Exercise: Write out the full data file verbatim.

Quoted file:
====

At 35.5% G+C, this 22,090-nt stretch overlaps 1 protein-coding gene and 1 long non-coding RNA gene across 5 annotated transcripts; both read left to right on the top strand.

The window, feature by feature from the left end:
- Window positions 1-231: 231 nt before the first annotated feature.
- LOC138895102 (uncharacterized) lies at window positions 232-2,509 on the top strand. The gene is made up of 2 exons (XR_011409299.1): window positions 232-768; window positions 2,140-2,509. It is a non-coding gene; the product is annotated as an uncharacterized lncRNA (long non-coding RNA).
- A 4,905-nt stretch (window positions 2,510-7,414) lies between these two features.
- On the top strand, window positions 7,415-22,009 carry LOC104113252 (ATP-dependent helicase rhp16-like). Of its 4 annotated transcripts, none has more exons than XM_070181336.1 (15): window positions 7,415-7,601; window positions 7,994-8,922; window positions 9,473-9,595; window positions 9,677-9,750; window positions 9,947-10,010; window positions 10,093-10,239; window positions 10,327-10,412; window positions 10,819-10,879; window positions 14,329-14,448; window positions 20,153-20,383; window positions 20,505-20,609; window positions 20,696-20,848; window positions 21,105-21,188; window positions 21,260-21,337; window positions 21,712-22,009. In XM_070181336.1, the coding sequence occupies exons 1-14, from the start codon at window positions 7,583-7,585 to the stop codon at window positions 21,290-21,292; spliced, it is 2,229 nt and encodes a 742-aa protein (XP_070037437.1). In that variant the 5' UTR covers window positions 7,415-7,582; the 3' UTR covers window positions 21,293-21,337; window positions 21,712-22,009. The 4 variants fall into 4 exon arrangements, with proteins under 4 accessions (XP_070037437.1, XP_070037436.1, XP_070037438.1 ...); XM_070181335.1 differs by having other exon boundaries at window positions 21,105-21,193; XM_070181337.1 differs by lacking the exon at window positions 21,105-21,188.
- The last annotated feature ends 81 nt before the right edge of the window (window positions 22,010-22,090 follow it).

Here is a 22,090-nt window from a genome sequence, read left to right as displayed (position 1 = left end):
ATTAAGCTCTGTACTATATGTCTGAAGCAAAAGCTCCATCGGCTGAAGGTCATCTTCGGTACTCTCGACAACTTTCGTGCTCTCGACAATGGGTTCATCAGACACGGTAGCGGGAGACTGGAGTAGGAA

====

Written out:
At 35.5% G+C, this 22,090-nt stretch overlaps 1 protein-coding gene and 1 long non-coding RNA gene across 5 annotated transcripts; both read left to right on the top strand.

The window, feature by feature from the left end:
- Window positions 1-231: 231 nt before the first annotated feature.
- LOC138895102 (uncharacterized) lies at window positions 232-2,509 on the top strand. The gene is made up of 2 exons (XR_011409299.1): window positions 232-768; window positions 2,140-2,509. It is a non-coding gene; the product is annotated as an uncharacterized lncRNA (long non-coding RNA).
- A 4,905-nt stretch (window positions 2,510-7,414) lies between these two features.
- On the top strand, window positions 7,415-22,009 carry LOC104113252 (ATP-dependent helicase rhp16-like). Of its 4 annotated transcripts, none has more exons than XM_070181336.1 (15): window positions 7,415-7,601; window positions 7,994-8,922; window positions 9,473-9,595; window positions 9,677-9,750; window positions 9,947-10,010; window positions 10,093-10,239; window positions 10,327-10,412; window positions 10,819-10,879; window positions 14,329-14,448; window positions 20,153-20,383; window positions 20,505-20,609; window positions 20,696-20,848; window positions 21,105-21,188; window positions 21,260-21,337; window positions 21,712-22,009. In XM_070181336.1, the coding sequence occupies exons 1-14, from the start codon at window positions 7,583-7,585 to the stop codon at window positions 21,290-21,292; spliced, it is 2,229 nt and encodes a 742-aa protein (XP_070037437.1). In that variant the 5' UTR covers window positions 7,415-7,582; the 3' UTR covers window positions 21,293-21,337; window positions 21,712-22,009. The 4 variants fall into 4 exon arrangements, with proteins under 4 accessions (XP_070037437.1, XP_070037436.1, XP_070037438.1 ...); XM_070181335.1 differs by having other exon boundaries at window positions 21,105-21,193; XM_070181337.1 differs by lacking the exon at window positions 21,105-21,188.
- The last annotated feature ends 81 nt before the right edge of the window (window positions 22,010-22,090 follow it).

Here is a 22,090-nt window from a genome sequence, read left to right as displayed (position 1 = left end):
ATTAAGCTCTGTACTATATGTCTGAAGCAAAAGCTCCATCGGCTGAAGGTCATCTTCGGTACTCTCGACAACTTTCGTGCTCTCGACAATGGGTTCATCAGACACGGTAGCGGGAGACTGGAGTAGGAA